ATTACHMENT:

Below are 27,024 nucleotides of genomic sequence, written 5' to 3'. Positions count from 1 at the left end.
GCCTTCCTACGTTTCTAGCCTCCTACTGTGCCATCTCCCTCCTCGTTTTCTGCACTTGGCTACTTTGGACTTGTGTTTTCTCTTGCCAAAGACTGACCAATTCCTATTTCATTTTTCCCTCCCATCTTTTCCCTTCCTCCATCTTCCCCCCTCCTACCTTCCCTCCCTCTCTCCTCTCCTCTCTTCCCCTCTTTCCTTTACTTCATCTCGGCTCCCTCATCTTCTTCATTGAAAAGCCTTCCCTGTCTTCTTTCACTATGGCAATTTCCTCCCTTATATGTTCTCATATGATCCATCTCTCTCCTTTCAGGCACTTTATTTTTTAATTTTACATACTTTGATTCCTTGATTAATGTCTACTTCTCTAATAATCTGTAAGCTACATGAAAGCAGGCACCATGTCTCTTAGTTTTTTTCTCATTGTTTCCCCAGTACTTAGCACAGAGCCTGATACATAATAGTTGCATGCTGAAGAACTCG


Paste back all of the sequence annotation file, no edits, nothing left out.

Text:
Below are 27,024 nucleotides of genomic sequence, written 5' to 3'. Positions count from 1 at the left end.
GCCTTCCTACGTTTCTAGCCTCCTACTGTGCCATCTCCCTCCTCGTTTTCTGCACTTGGCTACTTTGGACTTGTGTTTTCTCTTGCCAAAGACTGACCAATTCCTATTTCATTTTTCCCTCCCATCTTTTCCCTTCCTCCATCTTCCCCCCTCCTACCTTCCCTCCCTCTCTCCTCTCCTCTCTTCCCCTCTTTCCTTTACTTCATCTCGGCTCCCTCATCTTCTTCATTGAAAAGCCTTCCCTGTCTTCTTTCACTATGGCAATTTCCTCCCTTATATGTTCTCATATGATCCATCTCTCTCCTTTCAGGCACTTTATTTTTTAATTTTACATACTTTGATTCCTTGATTAATGTCTACTTCTCTAATAATCTGTAAGCTACATGAAAGCAGGCACCATGTCTCTTAGTTTTTTTCTCATTGTTTCCCCAGTACTTAGCACAGAGCCTGATACATAATAGTTGCATGCTGAAGAACTCG